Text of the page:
It's open season in NHL

CHRIS STEVENSON -- Ottawa Sun

, Last Updated: 12:54 PM ET

The people who should know can sense the shift, see it, feel it. "I felt it in the second and third periods (Saturday) night," said Senators centre Jason Spezza. "It opened up ... it was ... fun."

The NHL and fun have not often been mentioned in the same sentence for quite some time.

About as close as you got was when the NHL put the "fun" in dysfunctional over the last 16 months or so.

But take a look around now.

Not that higher-scoring games necessarily equate to more entertaining games, but there have been a couple of 7-6 scores the last couple of nights and they have been worth watching.

More importantly, teams have been coming back from two- and three-goal deficits in the early season, something that used to be about as rare as a good time in Hartford.

If a team had a lead going into the third period the last few years, you might as well have headed for Marshy's, or, if you were at home, flip it over to that popular NHL Network sitcom, Everybody Loves Raymond Bourque.

With the referees upholding the new standards on hooking and clutching with the free hand, there is the hint of a change in the way coaches approach the game.

It's early, but we can only hope NHL coaches see merit in changing their thinking about protecting a lead. It used to be a two-goal lead in the NHL was as grim as a flat tire. Now, the ability to protect that lead has been compromised because apparently the NHL is serious about not allowing teams to impede opponents' fancy skaters.

For sure, teams aren't going to take foolish gambles when playing with the lead, but maybe, just maybe, it will now pay off for teams to consider scoring the next goal themselves rather than stopping the other guys.

Leading the way in the revised thinking, thankfully for everybody outside of South Florida, is Senators coach Bryan Murray.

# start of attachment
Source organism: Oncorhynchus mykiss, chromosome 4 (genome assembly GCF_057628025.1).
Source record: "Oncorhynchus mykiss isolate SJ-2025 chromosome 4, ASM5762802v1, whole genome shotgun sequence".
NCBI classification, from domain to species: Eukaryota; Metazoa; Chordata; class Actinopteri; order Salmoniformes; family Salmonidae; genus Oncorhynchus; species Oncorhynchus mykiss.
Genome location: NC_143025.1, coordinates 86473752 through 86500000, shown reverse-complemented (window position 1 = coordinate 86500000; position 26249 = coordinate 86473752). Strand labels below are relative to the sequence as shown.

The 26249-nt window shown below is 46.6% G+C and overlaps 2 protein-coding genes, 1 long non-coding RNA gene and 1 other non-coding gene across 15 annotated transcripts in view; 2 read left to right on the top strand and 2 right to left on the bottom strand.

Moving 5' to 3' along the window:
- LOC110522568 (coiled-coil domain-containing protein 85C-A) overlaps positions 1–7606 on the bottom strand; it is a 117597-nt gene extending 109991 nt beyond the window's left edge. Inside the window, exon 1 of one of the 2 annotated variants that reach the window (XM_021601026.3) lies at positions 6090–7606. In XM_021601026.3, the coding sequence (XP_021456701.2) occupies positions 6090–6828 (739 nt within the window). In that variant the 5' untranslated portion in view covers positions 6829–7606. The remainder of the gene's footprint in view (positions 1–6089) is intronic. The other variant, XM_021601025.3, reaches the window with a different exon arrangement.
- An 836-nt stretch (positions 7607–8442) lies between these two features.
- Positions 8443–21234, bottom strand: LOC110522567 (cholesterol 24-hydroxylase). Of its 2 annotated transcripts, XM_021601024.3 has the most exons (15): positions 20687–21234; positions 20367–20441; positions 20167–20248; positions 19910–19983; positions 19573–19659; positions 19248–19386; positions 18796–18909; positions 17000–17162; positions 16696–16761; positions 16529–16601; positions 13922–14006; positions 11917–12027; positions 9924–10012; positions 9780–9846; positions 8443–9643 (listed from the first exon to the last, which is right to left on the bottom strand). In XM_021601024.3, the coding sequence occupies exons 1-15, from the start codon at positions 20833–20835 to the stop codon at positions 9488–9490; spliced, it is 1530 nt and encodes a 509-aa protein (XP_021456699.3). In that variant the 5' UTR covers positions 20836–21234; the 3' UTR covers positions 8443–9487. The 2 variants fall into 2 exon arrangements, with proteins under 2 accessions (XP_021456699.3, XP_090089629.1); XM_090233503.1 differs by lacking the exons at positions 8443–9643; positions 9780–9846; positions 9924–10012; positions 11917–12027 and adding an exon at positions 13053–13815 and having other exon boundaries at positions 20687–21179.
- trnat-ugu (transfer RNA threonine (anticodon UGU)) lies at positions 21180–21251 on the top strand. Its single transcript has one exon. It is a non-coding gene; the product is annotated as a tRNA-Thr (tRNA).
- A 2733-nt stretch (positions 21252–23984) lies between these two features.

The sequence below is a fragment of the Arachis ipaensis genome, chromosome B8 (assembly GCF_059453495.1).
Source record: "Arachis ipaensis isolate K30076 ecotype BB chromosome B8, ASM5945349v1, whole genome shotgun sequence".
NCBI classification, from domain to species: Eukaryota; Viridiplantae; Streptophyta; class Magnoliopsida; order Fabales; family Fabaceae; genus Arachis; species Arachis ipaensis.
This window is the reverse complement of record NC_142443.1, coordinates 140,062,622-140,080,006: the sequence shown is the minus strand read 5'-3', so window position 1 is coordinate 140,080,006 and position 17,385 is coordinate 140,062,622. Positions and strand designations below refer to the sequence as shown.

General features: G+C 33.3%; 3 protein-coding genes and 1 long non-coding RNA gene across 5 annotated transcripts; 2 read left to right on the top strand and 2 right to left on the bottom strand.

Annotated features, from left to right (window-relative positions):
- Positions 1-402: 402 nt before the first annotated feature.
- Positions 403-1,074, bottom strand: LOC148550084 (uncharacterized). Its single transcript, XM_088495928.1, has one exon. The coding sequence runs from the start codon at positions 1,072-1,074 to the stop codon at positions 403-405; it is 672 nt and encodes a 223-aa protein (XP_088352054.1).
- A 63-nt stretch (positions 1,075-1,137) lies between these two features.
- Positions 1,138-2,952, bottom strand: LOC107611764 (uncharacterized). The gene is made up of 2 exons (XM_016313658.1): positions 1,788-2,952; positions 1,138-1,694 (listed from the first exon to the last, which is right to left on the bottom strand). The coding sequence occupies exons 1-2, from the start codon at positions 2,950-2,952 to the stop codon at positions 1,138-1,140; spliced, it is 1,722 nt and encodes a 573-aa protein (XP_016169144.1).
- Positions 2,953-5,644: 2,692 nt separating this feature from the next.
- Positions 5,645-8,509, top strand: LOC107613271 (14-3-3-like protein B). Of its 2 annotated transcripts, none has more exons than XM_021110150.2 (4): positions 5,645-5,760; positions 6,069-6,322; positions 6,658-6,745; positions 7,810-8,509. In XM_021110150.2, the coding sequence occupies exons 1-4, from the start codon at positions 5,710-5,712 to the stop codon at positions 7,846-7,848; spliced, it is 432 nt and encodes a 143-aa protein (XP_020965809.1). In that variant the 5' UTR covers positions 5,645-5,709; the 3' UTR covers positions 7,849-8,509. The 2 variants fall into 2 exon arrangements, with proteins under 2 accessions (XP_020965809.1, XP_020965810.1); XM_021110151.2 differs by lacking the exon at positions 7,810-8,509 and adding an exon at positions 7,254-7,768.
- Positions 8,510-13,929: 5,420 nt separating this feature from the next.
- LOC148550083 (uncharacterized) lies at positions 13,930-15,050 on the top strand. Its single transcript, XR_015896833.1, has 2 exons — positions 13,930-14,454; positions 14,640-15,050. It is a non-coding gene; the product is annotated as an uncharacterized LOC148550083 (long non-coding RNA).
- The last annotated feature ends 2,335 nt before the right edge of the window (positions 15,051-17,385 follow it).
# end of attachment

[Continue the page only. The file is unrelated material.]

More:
It is summed up in his conversation with his players in the course of the Senators' 5-0 win over the Sabres on Saturday night.

The Senators entered the third period with a 2-0 lead. They pumped in three more.

Murray doesn't want his team to sit on a lead. He doesn't even want them to stand over it.

"You can't shut it down anymore," Murray said yesterday after putting his team through a practice in preparation for tonight's meeting with the Maple Leafs at the Corel Centre.

"We got ahead by a couple and my whole conversation with the players in the intermission was keep pressing. Go after their defence. Make it difficult for them to mount any type of a comeback. I think that's the new NHL. I don't think you are going to be able to sit back and line up three or four guys on a regular basis and expect to shut people down.

"Not being able to put a stick on a guy, not being able to hold him up if he's got speed going, is a tremendous difference in the game."

That can only be good for the fans.

Not that players like Spezza mind, either.

"In the past, we might have kept it at 2-0," he said. "We would try and trap them after they trapped us. Now we can open it up. We didn't talk about sitting back and not forechecking. We talked about going at them."

ALFIE A BIG FAN

Senators captain Daniel Alfredsson has seen what's going on. He's taken note of the comebacks.

"I don't think it's as rewarding to just sit back. It's harder now," he said. "When you're up by two, you should go get the third."

It's early, for sure. Maybe this is just wishful thinking, that a game doesn't have to be over with a one-goal lead and 20 minutes to go.

The whole thing hinges on the league remaining committed to the standard of officiating we've seen in the first few days of the season.

If there's any kind of regression, teams are going to find it easier to protect leads and this little light of optimism will be extinguished.

Here's hoping the league can keep it up ... If not, it's back to the reruns of Everybody Loves Raymond Bourque.

chris.stevenson@ott.sunpub.com 


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